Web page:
Is this the best system possible? Probably not. I hope not. My guess is many Amazon Prime customers would prefer a better system to resolve disputes between sellers. My guess is that most shoppers would want to avoid using sellers who abuse or frame other sellers. And no shoppers want to buy from a seller who has fraudulently taken over another seller's trademarks.

The situation raises several issues:

  • A private court system prevents amazon customers from knowing about and avoiding shopping at sellers who abuse or frame other sellers
  • A private court system prevents external reviews and/or oversight by independent parties
  • An algorithm-based system may save money, but a poor balance of humans and automation causes problems. Is this the best system possible?
  • Amazon determines what's in its customers' best interests (versus disclosure and then feedback from customers)
  • There seem to be few penalties for sellers who frame or setup other sellers. What fix is underway?
  • The current system smells like a bloated monopoly. With some transparency and input, a better system seems possible... preferred.

What are your opinions? What issues do you see? Is a private court system a good thing?


Amazon Said Its Data Breach Was Due To A "Technical Error" And Discloses Few Breach Details

Amazon logo Amazon.com, the online retail giant, confirmed that it experienced a data breach last Wednesday. CBS News reported:

"Amazon said a technical error on its website exposed the names and email addresses of some customers. The online retail giant its website and systems weren't hacked. "We have fixed the issue and informed customers who may have been impacted," said an Amazon spokesperson. An Amazon spokesman didn't answer additional questions, like how many people were affected or whether any of the information was stolen."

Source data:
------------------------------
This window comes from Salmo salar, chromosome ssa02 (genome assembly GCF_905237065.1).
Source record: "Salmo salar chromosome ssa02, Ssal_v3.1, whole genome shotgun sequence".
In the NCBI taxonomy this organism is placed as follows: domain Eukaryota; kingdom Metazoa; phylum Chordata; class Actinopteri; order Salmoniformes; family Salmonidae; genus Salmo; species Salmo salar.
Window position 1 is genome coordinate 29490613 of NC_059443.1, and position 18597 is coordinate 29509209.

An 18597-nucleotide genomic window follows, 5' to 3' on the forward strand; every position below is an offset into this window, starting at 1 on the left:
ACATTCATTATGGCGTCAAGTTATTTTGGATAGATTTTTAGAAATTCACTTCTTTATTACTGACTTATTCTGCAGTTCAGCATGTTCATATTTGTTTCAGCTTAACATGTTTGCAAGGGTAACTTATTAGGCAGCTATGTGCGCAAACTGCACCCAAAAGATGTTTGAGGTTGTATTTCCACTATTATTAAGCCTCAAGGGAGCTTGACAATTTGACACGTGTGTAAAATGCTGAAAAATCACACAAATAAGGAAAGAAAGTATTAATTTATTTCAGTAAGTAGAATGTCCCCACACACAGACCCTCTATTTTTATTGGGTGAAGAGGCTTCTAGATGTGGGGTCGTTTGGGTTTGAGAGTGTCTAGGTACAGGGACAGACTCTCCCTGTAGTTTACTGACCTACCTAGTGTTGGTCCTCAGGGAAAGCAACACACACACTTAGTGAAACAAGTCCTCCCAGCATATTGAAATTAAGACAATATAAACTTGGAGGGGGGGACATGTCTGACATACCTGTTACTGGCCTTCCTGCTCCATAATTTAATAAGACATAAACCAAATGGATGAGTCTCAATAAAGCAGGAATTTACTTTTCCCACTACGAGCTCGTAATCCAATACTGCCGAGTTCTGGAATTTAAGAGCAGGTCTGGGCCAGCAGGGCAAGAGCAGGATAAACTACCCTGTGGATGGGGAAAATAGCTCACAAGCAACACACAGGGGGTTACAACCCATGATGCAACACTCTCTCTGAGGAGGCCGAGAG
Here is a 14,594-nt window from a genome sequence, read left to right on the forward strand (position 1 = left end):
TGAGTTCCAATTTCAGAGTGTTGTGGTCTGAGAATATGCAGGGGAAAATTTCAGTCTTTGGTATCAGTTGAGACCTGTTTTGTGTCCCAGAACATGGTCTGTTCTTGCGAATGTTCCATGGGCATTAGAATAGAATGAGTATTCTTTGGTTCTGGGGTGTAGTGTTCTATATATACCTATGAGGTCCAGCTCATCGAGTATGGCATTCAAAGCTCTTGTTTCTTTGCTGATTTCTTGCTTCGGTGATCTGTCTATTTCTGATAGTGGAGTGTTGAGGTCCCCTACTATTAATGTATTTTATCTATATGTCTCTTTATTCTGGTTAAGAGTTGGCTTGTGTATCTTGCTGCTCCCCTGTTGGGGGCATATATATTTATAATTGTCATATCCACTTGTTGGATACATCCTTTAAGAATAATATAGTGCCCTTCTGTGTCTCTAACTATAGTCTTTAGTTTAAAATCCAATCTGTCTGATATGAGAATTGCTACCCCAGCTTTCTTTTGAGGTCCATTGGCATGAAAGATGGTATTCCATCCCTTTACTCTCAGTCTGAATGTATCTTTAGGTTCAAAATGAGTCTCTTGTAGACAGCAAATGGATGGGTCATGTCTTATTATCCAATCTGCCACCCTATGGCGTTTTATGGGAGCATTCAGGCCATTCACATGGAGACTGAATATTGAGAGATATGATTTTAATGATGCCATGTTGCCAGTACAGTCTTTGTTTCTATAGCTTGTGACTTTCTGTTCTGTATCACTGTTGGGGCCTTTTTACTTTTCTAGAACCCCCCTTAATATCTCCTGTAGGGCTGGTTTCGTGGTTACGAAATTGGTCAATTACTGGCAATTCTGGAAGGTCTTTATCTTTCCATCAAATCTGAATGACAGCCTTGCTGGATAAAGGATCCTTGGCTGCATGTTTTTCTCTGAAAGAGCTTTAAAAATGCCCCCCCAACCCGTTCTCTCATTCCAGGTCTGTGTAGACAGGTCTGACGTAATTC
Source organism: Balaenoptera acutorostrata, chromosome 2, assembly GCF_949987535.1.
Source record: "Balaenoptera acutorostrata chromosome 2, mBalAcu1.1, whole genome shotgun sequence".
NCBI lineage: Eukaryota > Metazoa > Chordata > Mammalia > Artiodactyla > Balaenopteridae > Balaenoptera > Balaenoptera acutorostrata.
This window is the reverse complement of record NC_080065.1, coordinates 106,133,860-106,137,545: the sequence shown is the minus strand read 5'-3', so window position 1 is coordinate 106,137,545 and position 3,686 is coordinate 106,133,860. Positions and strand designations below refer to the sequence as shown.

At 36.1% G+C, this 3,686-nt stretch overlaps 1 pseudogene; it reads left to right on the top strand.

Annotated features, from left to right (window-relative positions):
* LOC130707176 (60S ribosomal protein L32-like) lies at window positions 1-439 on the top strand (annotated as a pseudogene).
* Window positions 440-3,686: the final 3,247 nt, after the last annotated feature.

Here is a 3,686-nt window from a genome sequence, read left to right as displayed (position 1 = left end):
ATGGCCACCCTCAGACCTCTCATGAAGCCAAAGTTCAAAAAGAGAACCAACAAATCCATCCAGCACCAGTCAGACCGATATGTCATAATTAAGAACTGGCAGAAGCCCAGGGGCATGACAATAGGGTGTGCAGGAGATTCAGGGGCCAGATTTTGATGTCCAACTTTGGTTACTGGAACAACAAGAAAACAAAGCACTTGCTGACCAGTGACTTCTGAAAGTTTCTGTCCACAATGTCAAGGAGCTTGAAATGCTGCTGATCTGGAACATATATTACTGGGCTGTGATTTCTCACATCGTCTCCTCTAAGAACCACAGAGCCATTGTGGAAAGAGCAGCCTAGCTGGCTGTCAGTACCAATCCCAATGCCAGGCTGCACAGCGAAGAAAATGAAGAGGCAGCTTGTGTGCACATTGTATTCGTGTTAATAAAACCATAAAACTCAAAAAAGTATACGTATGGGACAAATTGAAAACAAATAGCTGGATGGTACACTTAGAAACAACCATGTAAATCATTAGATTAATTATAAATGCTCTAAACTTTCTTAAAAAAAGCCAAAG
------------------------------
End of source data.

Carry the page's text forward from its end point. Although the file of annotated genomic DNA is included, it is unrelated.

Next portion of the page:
A check of the press center and blog sections with the Amazon.com site failed to find any mentions of the data breach. The Ars Technica blog posted the text of the breach notification email Amazon sent to affected users:

"From: Amazon.com
Sent: 21 November 2018 10:53
To: a--------l@hotmail.com
Subject: Important Information about your Amazon.com Account

Hello,
We’re contacting you to let you know that our website inadvertently disclosed your name and email address due to a technical error. The issue has been fixed. This is not a result of anything you have done, and there is no need for you to change your password or take any other action.

Sincerely,
Customer Service
http://Amazon.com"

What? That's all? No link to a site or to a page for customers with questions?

This incident is a reminder that several things can cause data breaches. It's not only when cyber-criminals break into an organization's computers or systems. Human error causes data breaches, too. In some breaches, employees collude with criminals. In some cases, sloppy data security by outsource vendors causes data breaches. Details matter.

Typically, organizations affected by data breaches hire external security agencies to conduct independent, post-breach investigations to learn important details: when the breach started, how exactly the breach happened, the list of data elements unauthorized users accessed/stole, what else may have happened that wasn't readily apparent when the incident was discovered, and key causal events leading up to the breach -- all so that a complete fix can be implemented, and so that it doesn't happen again.

Who made the "technical error?" Who discovered it? What caused it? How long did the error exist? Who fixed it? Were specialized skills or tools necessary? What changes were made so that it won't happen again? Amazon isn't saying. If management decided to skip a post-breach investigation, consumers deserve to know that and why, too.

Often, the breach starts long before it is discovered by the company, or by a security researcher. Often, the fix includes several improvements: software changes, employee training, and/or improved security processes with contractors.